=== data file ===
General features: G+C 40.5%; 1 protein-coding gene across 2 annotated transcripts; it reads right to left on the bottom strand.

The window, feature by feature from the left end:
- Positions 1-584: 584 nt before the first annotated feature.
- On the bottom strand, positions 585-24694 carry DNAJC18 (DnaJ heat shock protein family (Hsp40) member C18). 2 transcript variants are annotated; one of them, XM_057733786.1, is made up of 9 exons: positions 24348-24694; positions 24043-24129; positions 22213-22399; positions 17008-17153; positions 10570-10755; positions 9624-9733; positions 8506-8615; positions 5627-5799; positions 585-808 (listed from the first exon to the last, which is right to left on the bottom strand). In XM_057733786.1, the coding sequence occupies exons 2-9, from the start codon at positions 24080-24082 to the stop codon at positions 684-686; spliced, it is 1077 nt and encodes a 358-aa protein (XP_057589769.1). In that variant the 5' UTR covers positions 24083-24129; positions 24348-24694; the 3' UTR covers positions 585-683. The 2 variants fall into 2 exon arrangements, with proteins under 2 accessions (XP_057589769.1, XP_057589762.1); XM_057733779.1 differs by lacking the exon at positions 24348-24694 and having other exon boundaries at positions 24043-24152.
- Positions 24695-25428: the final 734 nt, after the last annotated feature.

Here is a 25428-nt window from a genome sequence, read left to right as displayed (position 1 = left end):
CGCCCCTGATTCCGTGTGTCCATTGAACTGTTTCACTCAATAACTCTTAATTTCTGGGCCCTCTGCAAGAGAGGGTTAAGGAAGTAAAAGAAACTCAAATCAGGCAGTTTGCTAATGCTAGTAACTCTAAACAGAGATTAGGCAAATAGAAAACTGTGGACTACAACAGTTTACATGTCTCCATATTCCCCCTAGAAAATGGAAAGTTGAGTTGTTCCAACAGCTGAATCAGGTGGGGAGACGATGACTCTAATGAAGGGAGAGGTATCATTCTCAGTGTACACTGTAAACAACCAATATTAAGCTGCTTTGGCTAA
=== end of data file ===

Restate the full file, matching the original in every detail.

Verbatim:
General features: G+C 40.5%; 1 protein-coding gene across 2 annotated transcripts; it reads right to left on the bottom strand.

The window, feature by feature from the left end:
- Positions 1-584: 584 nt before the first annotated feature.
- On the bottom strand, positions 585-24694 carry DNAJC18 (DnaJ heat shock protein family (Hsp40) member C18). 2 transcript variants are annotated; one of them, XM_057733786.1, is made up of 9 exons: positions 24348-24694; positions 24043-24129; positions 22213-22399; positions 17008-17153; positions 10570-10755; positions 9624-9733; positions 8506-8615; positions 5627-5799; positions 585-808 (listed from the first exon to the last, which is right to left on the bottom strand). In XM_057733786.1, the coding sequence occupies exons 2-9, from the start codon at positions 24080-24082 to the stop codon at positions 684-686; spliced, it is 1077 nt and encodes a 358-aa protein (XP_057589769.1). In that variant the 5' UTR covers positions 24083-24129; positions 24348-24694; the 3' UTR covers positions 585-683. The 2 variants fall into 2 exon arrangements, with proteins under 2 accessions (XP_057589769.1, XP_057589762.1); XM_057733779.1 differs by lacking the exon at positions 24348-24694 and having other exon boundaries at positions 24043-24152.
- Positions 24695-25428: the final 734 nt, after the last annotated feature.

Here is a 25428-nt window from a genome sequence, read left to right as displayed (position 1 = left end):
CGCCCCTGATTCCGTGTGTCCATTGAACTGTTTCACTCAATAACTCTTAATTTCTGGGCCCTCTGCAAGAGAGGGTTAAGGAAGTAAAAGAAACTCAAATCAGGCAGTTTGCTAATGCTAGTAACTCTAAACAGAGATTAGGCAAATAGAAAACTGTGGACTACAACAGTTTACATGTCTCCATATTCCCCCTAGAAAATGGAAAGTTGAGTTGTTCCAACAGCTGAATCAGGTGGGGAGACGATGACTCTAATGAAGGGAGAGGTATCATTCTCAGTGTACACTGTAAACAACCAATATTAAGCTGCTTTGGCTAA